Category Archives: Local History & Interest

Granary Book Blog: Fiction

Resistance by Owen Sheers (fiction)
The women of a small Welsh farming community wake one morning to find that their husbands have gone. Soon after that a German patrol arrives in their valley.

‘Sheers creates around his imagined history a credible and moving story of loyalty and quiet courage… Resistance is an impressive debut and confirms Sheers as a writer whose talent encompasses a variety of literary forms.’ Stephanie Merritt, Observer

The Olchon Valley - setting of "Resistance"

The Olchon Valley – setting of “Resistance”

On the Black Hill by Bruce Chatwin (fiction, also a film)
Evoking the lonely tragedies of farm life, and above all the vibrant land of Wales, this is a tale of two brothers who never go anywhere. They stay in the farmhouse on the English/Welsh border where they were born tilling rough soil and sleeping in the same bed, touched occasionally by the advance of the 20th century.

The Strange Return of Sherlock Holmes by Barry Grant (fiction)
Starts as a curiosity, quickly becomes an entertaining mystery, and concludes with a powerful revelation of deceipt and inhumanity‘. Quoted from The Newsletter of the Sherlock Holmes Society of London No 302 – April 2010.

The original super-sleuth, Sherlock Holmes, is back on the case – When James Wilson retires from journalism, he decides to settle down in Herefordshire with a room-mate, a Mr Cedric Coombes, and at first thinks little of his new friend’s eccentric behaviour. But he can’t shake the feeling that he knows him from somewhere else. As Coombes displays his magnificent deductive prowess, and becomes embroiled in the police investigation of the apparent murder of a man in bathtub, Wilson, or should we say Watson, begins to wonder just who this Coombes really is . . .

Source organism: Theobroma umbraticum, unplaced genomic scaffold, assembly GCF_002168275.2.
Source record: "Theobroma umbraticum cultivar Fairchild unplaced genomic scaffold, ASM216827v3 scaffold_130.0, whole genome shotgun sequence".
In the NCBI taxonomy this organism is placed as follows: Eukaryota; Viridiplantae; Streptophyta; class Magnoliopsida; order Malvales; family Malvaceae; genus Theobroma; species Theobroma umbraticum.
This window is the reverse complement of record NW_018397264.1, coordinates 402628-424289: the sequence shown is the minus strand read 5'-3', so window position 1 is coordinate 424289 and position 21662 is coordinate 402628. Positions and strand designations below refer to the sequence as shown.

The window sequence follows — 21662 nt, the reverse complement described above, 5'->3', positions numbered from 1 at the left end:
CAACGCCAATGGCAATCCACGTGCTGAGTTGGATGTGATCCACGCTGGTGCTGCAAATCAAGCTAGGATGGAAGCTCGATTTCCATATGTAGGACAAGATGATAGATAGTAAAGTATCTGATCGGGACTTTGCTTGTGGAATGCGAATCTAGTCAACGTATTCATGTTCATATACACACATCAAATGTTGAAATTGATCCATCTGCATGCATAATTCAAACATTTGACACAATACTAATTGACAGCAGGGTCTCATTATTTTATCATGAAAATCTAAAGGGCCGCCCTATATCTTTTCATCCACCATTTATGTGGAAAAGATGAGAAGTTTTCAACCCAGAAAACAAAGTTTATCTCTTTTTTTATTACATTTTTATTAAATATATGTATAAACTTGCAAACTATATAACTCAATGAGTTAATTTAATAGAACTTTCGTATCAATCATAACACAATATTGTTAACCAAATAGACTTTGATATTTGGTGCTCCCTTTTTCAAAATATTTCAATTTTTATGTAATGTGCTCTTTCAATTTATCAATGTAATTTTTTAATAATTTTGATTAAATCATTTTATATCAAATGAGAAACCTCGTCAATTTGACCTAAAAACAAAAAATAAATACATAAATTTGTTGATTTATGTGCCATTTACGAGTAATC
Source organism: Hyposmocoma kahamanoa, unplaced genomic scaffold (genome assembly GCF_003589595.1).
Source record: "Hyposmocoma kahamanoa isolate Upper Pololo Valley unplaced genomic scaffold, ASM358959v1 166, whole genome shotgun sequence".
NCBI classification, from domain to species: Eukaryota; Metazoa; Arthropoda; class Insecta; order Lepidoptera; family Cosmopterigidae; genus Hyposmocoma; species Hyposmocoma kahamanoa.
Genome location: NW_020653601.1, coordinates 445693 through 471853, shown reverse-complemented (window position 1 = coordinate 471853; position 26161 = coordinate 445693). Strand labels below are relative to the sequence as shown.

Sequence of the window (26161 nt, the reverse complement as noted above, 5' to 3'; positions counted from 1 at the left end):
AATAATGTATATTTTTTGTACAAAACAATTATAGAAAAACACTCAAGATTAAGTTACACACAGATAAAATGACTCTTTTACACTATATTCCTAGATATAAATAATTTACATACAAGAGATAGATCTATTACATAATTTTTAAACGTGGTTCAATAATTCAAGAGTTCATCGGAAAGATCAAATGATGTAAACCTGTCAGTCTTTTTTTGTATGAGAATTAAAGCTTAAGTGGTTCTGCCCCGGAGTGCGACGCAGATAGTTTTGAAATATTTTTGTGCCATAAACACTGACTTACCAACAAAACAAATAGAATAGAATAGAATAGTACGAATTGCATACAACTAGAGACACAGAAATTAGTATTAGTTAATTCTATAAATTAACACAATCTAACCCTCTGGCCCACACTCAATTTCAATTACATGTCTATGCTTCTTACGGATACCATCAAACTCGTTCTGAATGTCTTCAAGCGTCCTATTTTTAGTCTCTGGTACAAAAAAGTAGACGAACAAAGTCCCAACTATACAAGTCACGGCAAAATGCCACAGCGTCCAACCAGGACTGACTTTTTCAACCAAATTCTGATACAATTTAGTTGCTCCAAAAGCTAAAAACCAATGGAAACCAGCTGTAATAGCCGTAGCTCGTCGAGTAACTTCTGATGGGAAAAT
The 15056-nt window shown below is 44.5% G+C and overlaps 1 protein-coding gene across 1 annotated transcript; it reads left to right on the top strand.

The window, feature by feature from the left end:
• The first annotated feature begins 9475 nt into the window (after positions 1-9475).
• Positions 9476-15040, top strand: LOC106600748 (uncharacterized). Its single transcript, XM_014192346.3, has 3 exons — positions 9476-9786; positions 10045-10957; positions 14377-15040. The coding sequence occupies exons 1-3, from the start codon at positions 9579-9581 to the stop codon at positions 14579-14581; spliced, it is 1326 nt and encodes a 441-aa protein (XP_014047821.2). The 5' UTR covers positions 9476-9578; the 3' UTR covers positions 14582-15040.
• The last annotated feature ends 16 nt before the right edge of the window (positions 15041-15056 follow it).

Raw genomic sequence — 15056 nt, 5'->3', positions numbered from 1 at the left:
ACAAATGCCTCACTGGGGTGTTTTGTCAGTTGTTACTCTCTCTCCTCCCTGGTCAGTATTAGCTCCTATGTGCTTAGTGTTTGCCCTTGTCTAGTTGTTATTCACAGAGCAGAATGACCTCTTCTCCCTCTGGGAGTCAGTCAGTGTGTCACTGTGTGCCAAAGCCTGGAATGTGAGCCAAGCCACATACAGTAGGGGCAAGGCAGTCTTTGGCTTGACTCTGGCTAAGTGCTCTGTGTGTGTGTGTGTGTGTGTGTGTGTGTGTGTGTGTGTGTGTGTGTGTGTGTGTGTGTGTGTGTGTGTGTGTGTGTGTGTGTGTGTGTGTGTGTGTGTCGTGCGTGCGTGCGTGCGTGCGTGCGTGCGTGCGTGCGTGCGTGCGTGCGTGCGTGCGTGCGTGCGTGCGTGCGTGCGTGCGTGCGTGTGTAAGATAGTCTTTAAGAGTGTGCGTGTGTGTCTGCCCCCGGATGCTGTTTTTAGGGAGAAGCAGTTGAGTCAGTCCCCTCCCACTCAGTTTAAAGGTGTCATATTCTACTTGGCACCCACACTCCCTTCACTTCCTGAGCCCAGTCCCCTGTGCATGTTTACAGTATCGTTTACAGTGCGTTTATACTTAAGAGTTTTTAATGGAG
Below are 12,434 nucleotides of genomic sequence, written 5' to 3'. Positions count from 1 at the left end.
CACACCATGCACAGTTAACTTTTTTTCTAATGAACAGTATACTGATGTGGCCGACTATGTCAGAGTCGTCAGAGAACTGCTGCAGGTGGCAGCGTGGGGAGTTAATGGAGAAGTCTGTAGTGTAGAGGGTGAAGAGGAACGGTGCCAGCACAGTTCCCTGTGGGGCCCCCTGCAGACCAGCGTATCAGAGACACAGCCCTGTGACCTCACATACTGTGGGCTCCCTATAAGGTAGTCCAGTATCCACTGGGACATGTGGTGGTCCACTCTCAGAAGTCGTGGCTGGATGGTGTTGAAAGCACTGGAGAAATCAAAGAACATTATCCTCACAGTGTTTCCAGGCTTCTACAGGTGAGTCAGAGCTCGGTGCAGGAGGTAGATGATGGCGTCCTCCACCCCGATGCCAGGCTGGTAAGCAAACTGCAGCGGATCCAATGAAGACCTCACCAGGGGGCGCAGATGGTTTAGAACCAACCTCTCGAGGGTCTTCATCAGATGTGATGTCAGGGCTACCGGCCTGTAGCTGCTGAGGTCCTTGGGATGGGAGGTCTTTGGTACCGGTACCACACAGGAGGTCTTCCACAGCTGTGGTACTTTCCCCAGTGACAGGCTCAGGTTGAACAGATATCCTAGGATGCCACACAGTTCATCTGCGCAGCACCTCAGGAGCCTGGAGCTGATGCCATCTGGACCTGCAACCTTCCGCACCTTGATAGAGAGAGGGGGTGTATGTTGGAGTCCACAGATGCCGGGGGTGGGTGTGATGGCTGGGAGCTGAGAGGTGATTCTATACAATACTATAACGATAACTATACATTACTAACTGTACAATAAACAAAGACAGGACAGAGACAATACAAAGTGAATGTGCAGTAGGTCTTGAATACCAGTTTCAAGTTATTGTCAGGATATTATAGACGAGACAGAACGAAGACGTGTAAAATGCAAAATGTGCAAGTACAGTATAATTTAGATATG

Granary Book Blog: Autobiographies

Kilverts’s Diary 1870 – 1879 Selections from the Diary of Rev. Francis Kilvert by William Plomer
The Kilverts, originally a Shropshire family, had migrated to Bath in the eighteenth century. Francis Kilvert spent his early years at Harden Huish, was educated privately, went in due course to Wadham College, Oxford, and entered the Church. In November 1977 Kilvert became Vicar of Bredwardine. His Diaries paint a unique picture of country life in mid Victorian times.

An Evacuee in The Hay (and other stories) by Eddie J Stapleton
Illustrated with several period photographs, this book is a collection of Eddie’s reminiscences of his life as an evacuee in Hay on Wye.

My Kingdom of Books by Richard Booth (not availably electronically but a signed copy is on our bookshelf)
Richard Booth offers many reflections on a society increasingly centralized and dominated by distant authority whether bureaucratic or capitalistic.  His views are controversial, provocative but unfailingly entertaining. Monarchic, socialist and separatist, he is politically incorrect four times over – and a rare free spirit in a world of increasing orthodoxy.  He tells the story of Hay-on-Wye, a small town on the Welsh-border that became a mecca for book enthusiasts and collectors from all over the world. The hilarious events surrounding the town’s Declaration of Independence from Great Britain are described, as are the author’s more serious thoughts abut rural regeneration.

Granary Book Blog: History